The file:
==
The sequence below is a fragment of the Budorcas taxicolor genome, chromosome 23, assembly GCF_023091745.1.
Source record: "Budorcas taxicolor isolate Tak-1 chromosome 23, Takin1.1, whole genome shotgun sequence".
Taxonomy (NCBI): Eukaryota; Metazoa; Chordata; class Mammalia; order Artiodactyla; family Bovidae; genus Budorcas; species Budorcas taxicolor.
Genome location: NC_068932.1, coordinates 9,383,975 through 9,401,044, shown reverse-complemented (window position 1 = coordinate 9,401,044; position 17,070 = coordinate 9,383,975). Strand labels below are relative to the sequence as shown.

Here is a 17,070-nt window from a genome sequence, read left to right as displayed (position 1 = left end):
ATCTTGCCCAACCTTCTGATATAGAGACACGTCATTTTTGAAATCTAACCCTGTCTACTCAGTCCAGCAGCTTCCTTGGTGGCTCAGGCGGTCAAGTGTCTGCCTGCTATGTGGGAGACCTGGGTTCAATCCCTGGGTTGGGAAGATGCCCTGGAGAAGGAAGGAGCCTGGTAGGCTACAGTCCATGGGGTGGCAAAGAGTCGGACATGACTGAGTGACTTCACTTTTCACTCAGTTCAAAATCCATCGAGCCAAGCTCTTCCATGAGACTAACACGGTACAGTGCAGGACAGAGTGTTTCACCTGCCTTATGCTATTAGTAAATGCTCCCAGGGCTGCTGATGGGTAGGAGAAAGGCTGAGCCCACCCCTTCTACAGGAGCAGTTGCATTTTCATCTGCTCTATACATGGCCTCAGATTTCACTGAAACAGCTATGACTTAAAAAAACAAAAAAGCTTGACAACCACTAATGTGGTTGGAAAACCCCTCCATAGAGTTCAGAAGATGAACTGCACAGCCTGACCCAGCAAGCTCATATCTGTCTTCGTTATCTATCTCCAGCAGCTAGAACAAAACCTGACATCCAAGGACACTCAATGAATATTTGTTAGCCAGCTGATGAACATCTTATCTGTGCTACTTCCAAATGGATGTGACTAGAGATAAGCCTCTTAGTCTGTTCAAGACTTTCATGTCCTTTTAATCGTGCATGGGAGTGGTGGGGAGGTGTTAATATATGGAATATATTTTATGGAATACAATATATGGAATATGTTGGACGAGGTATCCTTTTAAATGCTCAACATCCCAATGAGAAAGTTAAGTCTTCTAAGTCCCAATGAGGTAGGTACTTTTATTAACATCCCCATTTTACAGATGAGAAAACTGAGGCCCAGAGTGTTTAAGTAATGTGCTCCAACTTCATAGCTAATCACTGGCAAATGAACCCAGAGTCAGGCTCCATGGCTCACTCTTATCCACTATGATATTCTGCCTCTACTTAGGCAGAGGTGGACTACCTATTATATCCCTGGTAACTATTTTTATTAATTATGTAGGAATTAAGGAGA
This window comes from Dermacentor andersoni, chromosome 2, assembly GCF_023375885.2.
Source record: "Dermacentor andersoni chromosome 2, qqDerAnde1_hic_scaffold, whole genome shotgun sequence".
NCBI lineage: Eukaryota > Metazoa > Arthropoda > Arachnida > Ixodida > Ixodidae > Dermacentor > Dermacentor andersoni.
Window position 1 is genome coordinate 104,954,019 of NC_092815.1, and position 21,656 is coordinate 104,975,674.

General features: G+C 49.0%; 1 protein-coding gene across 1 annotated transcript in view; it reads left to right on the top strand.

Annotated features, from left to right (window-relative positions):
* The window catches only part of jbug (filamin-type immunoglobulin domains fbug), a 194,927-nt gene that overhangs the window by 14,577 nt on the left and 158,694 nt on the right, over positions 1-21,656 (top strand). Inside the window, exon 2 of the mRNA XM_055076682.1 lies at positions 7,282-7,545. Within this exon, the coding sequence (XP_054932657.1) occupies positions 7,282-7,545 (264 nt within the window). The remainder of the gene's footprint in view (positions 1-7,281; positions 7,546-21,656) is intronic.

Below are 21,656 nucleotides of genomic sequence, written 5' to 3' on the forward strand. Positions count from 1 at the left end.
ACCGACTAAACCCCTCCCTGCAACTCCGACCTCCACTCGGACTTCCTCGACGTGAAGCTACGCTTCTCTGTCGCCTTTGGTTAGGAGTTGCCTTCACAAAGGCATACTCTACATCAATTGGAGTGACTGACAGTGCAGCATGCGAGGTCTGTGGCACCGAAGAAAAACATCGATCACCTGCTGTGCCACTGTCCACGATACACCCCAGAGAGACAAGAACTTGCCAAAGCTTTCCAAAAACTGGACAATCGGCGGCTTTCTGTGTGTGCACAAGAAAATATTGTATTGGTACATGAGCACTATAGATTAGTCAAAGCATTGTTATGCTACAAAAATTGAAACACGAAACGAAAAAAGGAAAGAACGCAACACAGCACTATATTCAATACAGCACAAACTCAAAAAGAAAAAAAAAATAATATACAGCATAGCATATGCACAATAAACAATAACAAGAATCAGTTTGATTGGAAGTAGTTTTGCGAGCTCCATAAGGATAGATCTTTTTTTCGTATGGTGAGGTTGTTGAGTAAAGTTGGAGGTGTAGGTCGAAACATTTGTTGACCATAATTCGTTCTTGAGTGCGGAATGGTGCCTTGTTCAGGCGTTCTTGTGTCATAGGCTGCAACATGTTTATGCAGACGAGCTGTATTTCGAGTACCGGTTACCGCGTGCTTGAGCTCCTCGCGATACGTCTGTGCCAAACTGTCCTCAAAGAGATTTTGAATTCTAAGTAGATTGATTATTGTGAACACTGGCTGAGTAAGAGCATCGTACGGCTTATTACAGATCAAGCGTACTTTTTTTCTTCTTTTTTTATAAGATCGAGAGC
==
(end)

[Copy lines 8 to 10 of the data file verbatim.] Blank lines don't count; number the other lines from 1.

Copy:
Source record: "Dermacentor andersoni chromosome 2, qqDerAnde1_hic_scaffold, whole genome shotgun sequence".
NCBI lineage: Eukaryota > Metazoa > Arthropoda > Arachnida > Ixodida > Ixodidae > Dermacentor > Dermacentor andersoni.
Window position 1 is genome coordinate 104,954,019 of NC_092815.1, and position 21,656 is coordinate 104,975,674.